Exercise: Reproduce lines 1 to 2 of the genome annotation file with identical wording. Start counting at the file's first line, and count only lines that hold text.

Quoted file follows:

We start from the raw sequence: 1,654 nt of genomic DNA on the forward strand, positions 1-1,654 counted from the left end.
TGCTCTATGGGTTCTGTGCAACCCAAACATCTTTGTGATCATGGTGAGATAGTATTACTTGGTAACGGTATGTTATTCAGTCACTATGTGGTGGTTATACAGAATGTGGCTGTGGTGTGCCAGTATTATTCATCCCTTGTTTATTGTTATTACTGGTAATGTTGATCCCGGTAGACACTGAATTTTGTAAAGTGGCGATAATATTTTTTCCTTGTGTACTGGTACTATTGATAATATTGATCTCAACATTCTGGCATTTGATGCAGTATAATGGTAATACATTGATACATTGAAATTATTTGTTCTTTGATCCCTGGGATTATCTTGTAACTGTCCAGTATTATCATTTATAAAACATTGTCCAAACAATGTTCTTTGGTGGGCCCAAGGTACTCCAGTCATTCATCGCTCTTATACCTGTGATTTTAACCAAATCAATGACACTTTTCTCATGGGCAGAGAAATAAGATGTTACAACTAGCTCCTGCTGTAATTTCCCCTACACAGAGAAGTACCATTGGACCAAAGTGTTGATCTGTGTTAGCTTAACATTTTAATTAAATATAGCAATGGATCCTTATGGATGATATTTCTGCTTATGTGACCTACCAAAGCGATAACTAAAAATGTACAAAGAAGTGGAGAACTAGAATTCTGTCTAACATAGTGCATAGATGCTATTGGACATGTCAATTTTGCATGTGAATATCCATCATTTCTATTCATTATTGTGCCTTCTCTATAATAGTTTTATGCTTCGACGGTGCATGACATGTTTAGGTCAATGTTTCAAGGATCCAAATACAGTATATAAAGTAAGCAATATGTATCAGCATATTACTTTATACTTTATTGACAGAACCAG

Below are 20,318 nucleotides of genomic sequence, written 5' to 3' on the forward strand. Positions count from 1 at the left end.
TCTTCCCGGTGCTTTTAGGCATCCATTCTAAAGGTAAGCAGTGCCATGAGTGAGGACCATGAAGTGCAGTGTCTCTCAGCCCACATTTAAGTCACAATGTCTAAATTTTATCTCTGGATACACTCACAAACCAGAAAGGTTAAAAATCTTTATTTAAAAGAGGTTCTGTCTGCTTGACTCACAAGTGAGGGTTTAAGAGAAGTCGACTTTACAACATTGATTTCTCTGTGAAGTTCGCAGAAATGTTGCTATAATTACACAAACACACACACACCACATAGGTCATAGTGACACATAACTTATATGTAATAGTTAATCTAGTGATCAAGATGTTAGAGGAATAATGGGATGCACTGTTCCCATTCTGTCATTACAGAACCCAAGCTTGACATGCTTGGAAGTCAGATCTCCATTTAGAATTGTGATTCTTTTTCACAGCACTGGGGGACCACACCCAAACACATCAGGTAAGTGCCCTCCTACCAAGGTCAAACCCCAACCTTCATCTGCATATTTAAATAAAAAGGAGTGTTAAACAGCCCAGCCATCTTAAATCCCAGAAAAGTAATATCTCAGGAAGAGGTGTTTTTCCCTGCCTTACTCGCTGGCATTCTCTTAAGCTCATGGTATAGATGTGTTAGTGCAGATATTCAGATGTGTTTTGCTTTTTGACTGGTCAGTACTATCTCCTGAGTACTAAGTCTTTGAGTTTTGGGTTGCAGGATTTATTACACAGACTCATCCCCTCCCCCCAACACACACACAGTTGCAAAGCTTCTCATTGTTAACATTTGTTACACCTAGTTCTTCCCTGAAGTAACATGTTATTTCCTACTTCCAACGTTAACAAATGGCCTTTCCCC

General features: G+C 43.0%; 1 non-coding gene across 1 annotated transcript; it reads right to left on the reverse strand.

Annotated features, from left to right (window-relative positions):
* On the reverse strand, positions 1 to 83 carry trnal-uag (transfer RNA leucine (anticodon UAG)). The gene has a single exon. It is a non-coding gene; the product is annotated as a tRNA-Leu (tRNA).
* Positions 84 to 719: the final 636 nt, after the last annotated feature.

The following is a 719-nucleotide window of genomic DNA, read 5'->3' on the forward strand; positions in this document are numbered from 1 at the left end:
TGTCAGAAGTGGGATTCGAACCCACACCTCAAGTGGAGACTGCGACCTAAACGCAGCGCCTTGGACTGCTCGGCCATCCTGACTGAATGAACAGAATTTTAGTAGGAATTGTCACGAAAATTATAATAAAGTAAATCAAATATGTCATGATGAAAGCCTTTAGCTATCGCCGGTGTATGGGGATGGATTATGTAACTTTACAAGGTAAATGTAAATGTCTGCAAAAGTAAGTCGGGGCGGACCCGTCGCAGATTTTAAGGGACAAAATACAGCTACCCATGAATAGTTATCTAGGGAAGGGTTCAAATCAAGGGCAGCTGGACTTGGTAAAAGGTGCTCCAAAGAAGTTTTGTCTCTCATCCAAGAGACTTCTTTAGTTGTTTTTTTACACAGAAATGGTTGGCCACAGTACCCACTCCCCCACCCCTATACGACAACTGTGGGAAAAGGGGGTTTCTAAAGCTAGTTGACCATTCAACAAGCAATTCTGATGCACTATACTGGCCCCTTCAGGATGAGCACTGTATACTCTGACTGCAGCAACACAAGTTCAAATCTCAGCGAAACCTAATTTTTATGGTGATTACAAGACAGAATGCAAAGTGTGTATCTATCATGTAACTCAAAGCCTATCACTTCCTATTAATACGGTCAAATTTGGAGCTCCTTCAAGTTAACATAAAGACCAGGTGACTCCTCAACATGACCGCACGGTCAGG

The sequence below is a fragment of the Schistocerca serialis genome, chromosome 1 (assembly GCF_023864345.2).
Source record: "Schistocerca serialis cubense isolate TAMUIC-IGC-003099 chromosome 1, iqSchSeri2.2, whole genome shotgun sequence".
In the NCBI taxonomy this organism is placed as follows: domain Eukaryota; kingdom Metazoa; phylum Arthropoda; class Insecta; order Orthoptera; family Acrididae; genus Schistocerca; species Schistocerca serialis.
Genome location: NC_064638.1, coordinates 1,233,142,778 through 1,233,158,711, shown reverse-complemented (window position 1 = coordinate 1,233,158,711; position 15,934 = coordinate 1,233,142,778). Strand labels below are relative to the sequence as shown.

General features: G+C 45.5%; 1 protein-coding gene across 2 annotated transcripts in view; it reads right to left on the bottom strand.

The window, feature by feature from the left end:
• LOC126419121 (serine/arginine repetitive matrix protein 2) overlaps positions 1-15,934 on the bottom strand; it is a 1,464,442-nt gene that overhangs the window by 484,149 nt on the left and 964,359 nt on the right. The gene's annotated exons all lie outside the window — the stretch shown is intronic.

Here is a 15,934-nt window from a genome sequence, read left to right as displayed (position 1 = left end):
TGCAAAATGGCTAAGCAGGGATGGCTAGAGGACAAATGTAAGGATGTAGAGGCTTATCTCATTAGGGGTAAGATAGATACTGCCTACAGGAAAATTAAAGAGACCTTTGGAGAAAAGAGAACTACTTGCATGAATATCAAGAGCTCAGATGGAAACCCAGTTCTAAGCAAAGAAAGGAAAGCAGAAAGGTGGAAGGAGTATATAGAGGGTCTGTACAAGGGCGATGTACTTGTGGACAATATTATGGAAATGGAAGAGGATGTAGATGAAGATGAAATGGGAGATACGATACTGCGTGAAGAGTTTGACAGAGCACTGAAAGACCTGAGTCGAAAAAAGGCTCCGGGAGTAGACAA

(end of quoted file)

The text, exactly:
We start from the raw sequence: 1,654 nt of genomic DNA on the forward strand, positions 1-1,654 counted from the left end.
TGCTCTATGGGTTCTGTGCAACCCAAACATCTTTGTGATCATGGTGAGATAGTATTACTTGGTAACGGTATGTTATTCAGTCACTATGTGGTGGTTATACAGAATGTGGCTGTGGTGTGCCAGTATTATTCATCCCTTGTTTATTGTTATTACTGGTAATGTTGATCCCGGTAGACACTGAATTTTGTAAAGTGGCGATAATATTTTTTCCTTGTGTACTGGTACTATTGATAATATTGATCTCAACATTCTGGCATTTGATGCAGTATAATGGTAATACATTGATACATTGAAATTATTTGTTCTTTGATCCCTGGGATTATCTTGTAACTGTCCAGTATTATCATTTATAAAACATTGTCCAAACAATGTTCTTTGGTGGGCCCAAGGTACTCCAGTCATTCATCGCTCTTATACCTGTGATTTTAACCAAATCAATGACACTTTTCTCATGGGCAGAGAAATAAGATGTTACAACTAGCTCCTGCTGTAATTTCCCCTACACAGAGAAGTACCATTGGACCAAAGTGTTGATCTGTGTTAGCTTAACATTTTAATTAAATATAGCAATGGATCCTTATGGATGATATTTCTGCTTATGTGACCTACCAAAGCGATAACTAAAAATGTACAAAGAAGTGGAGAACTAGAATTCTGTCTAACATAGTGCATAGATGCTATTGGACATGTCAATTTTGCATGTGAATATCCATCATTTCTATTCATTATTGTGCCTTCTCTATAATAGTTTTATGCTTCGACGGTGCATGACATGTTTAGGTCAATGTTTCAAGGATCCAAATACAGTATATAAAGTAAGCAATATGTATCAGCATATTACTTTATACTTTATTGACAGAACCAG